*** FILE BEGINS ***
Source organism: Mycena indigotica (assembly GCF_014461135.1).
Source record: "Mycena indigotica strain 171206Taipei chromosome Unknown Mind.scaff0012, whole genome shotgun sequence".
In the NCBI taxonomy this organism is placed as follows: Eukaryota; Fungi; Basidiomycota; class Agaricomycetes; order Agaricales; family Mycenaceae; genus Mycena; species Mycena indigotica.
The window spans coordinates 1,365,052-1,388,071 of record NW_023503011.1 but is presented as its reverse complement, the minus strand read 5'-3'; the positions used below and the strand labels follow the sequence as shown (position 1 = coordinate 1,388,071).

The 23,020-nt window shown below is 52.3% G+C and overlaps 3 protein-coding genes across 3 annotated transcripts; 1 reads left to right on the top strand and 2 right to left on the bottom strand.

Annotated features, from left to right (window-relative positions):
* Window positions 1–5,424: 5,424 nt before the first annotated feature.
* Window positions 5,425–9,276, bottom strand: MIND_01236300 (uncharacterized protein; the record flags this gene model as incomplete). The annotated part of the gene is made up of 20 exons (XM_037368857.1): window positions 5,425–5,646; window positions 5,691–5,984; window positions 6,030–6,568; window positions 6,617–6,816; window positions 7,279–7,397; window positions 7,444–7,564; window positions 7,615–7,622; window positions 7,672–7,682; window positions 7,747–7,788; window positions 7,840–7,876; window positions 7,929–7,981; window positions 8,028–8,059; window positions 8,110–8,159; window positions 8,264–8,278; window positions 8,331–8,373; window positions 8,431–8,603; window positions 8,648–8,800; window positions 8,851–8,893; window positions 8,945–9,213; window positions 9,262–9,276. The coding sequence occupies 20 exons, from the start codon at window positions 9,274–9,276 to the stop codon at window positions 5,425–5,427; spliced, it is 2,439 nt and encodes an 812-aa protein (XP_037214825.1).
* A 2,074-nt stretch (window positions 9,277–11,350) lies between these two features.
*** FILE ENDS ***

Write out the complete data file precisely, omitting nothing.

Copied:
Source organism: Mycena indigotica (assembly GCF_014461135.1).
Source record: "Mycena indigotica strain 171206Taipei chromosome Unknown Mind.scaff0012, whole genome shotgun sequence".
In the NCBI taxonomy this organism is placed as follows: Eukaryota; Fungi; Basidiomycota; class Agaricomycetes; order Agaricales; family Mycenaceae; genus Mycena; species Mycena indigotica.
The window spans coordinates 1,365,052-1,388,071 of record NW_023503011.1 but is presented as its reverse complement, the minus strand read 5'-3'; the positions used below and the strand labels follow the sequence as shown (position 1 = coordinate 1,388,071).

The 23,020-nt window shown below is 52.3% G+C and overlaps 3 protein-coding genes across 3 annotated transcripts; 1 reads left to right on the top strand and 2 right to left on the bottom strand.

Annotated features, from left to right (window-relative positions):
* Window positions 1–5,424: 5,424 nt before the first annotated feature.
* Window positions 5,425–9,276, bottom strand: MIND_01236300 (uncharacterized protein; the record flags this gene model as incomplete). The annotated part of the gene is made up of 20 exons (XM_037368857.1): window positions 5,425–5,646; window positions 5,691–5,984; window positions 6,030–6,568; window positions 6,617–6,816; window positions 7,279–7,397; window positions 7,444–7,564; window positions 7,615–7,622; window positions 7,672–7,682; window positions 7,747–7,788; window positions 7,840–7,876; window positions 7,929–7,981; window positions 8,028–8,059; window positions 8,110–8,159; window positions 8,264–8,278; window positions 8,331–8,373; window positions 8,431–8,603; window positions 8,648–8,800; window positions 8,851–8,893; window positions 8,945–9,213; window positions 9,262–9,276. The coding sequence occupies 20 exons, from the start codon at window positions 9,274–9,276 to the stop codon at window positions 5,425–5,427; spliced, it is 2,439 nt and encodes an 812-aa protein (XP_037214825.1).
* A 2,074-nt stretch (window positions 9,277–11,350) lies between these two features.